The first time I picked up this badly designed instrument from hell, I was looking at it like it’s the inside of blue blooded alien with lemons as eyes. I was turning it around, looking at it and looking like a fool. Had anyone clicked a picture (irony!!) I would have been mistaken as a returnee from the loony bin! I mean, why does a small focal point have a big number? Why play around with the universe? It can strike you down, you know?

So I’m still learning, still struggling and still wondering why tongue – twisting words like shutter speed (say it fast – see what happens!) exist.

I’m on my – so to speak – bucket list. Last year and the year before that I took up DJing (I’ll look up the dictionary. I’m sure it’s a real word). I was the only “aunty” in the group. Till such time I threatened to wash their mouths with Dettol. Then they started calling me Appu. It’s a cool thing I’m doing right? So lets be cool –Call me Appu.

So Appu started learning how to DJ. The kids in my group, picked up really fast. They knew the music, they knew the beats and their young ears accurately picked up the tempo. I only picked up the lingo.

But since it was a childhood dream, I learnt it, through hard work and, a lot of cheating. Let me tell you – I am in love with the person who came up with a digital software for music. It makes all those nuances I missed out, very easy to follow. Now I wow my friends and make a “cool” parent.

I still cheat.

Next I want to take up drumming. This time I am sure I will be the only female in the group. I can just imagine the scene. Ten men, all ducking and running for cover because I tried whirling the drumsticks and its now flying all over the place, threatening to lodge itself into someone’s eye.

I should have studied all this when I was younger. Skills learnt at a younger age is something learnt forever. The photography would be as automatic as brushing my teeth,(though my dentist says I don’t do a good job there), and Djing would feel as comfortable as the commode I pee in. I would have been alternating my happening party nights drumming and playing gigs on the DJ console.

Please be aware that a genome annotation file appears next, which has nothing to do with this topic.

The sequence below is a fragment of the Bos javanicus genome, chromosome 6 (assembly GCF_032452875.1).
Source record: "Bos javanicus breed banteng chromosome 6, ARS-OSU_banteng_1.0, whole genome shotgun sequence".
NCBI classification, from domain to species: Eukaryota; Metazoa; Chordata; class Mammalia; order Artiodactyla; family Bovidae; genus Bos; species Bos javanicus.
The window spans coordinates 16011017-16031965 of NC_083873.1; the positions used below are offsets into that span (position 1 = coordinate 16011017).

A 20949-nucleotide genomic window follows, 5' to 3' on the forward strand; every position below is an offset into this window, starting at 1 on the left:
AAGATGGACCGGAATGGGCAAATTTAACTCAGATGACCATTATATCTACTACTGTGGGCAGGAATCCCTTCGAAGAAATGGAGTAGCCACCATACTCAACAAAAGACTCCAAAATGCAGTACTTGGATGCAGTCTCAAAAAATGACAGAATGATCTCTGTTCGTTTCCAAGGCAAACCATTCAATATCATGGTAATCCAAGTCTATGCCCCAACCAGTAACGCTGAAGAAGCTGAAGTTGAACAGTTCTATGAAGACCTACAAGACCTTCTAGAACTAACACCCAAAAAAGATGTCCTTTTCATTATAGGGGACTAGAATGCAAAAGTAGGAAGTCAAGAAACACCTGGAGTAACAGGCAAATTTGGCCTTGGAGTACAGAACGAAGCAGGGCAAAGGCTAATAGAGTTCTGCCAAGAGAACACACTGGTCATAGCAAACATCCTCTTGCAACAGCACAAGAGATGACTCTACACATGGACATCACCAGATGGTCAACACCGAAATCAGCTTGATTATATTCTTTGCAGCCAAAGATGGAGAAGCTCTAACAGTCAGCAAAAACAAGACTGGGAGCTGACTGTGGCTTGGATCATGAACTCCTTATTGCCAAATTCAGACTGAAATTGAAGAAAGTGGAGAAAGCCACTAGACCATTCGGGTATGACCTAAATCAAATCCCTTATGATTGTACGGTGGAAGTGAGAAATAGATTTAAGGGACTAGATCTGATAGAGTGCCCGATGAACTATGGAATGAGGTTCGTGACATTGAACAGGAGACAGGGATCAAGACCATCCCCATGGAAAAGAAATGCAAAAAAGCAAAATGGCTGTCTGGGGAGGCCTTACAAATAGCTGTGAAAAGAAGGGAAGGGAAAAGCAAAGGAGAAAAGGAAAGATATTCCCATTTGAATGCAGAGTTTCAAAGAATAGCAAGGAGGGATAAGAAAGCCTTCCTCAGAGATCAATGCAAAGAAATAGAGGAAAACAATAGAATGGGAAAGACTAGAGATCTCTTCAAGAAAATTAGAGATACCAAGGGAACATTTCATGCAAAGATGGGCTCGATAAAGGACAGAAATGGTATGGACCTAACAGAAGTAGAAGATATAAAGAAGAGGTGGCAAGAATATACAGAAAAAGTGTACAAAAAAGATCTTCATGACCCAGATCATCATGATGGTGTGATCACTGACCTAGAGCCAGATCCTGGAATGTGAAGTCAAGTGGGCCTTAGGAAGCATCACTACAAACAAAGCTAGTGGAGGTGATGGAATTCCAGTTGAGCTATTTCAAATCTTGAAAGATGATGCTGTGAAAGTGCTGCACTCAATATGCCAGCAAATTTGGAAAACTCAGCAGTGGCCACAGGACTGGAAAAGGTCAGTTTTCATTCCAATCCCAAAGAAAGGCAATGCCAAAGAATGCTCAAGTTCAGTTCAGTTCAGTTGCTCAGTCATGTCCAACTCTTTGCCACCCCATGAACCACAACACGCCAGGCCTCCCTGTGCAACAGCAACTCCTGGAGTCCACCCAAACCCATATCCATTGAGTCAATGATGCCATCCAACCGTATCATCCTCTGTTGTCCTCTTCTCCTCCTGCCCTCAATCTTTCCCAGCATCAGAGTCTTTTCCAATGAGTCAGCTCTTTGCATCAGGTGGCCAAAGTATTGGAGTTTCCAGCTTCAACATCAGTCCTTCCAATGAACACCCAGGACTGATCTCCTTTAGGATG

All ye kids, kind enough read my blog, go out there and learn a set of skills a year. Trust me – especially the complicated stuff like cameras. It’s easier for you to believe in an alternate universe.

 

 

Rites of passage.

From that tiny fetus swimming and kicking in my stomach to the time I held a hungry, squirmy yelling kid in my arms, to now, when he leaves our home and flies the nest, we as parents have come a long way. The rites of passage have been happy, sad and sometimes heart breaking. This kid, our last one in particular has given us a few heart attacks, but many many more happy times. And to think we had him in the most unplanned and disorderly fashion, in the midst of life changing decisions the family was making.

The day he cut his first tooth was a delight. We were as it is struggling with feeding, with me wanting to feed him for a few more months and he struggling to break out and venture into the world of chewing and masticating. This fellow with his puppy fat and soft skin, whom I forever kept in diapers only, so that I could cuddle him any time I felt like, started school. The sight of him in a brand new uniform – Had I known then, that it would lead to this day, I would perhaps have kept him home. But again life has to spin and move.

Days of fever, heart breaks and happier days of winning matches, being chosen to lead the school in games, friends leaving, new friends, voice cracking, girl friends and girl friend issues, studies, SAT’s, Essays and now here we are.

It’s time for the kid to leave. I’ve already sent off the first one. It was heart breaking enough. We know in our hearts that this is their step into the real world. They might never come back home. Their rooms will remain empty for months on end and one day we shall hear that they might not occupy that room again. We don’t know, we think, but it’s a damn close possibility.

But whatever the future holds, what ever their lives lead them to do, we parents have years of spit, poop, pee, gurgles, laughter, love and hugs to hold us together for the rest of our lives.

 

 

Have you been hugged lately?

Have you been hugged lately? It’s a wonderful feeling.

Get one today!
Get one today!

I am new to hugs. I would give a half – hearted one and let the person go, till one day my daughter’s new friend, met me for the first time. She immediately got up and gave me one of the tightest – I wont let you go soon- kind of hug. I was surprised and I admit it took me a few moments to reach out and hug her back. I also admit that I was a bit taken aback and thought it was a bit much, but when I left the room and went into my own, I remember feeling this fuzzy warm feeling, like I have never felt before. It was a I ask for nothing back – hug.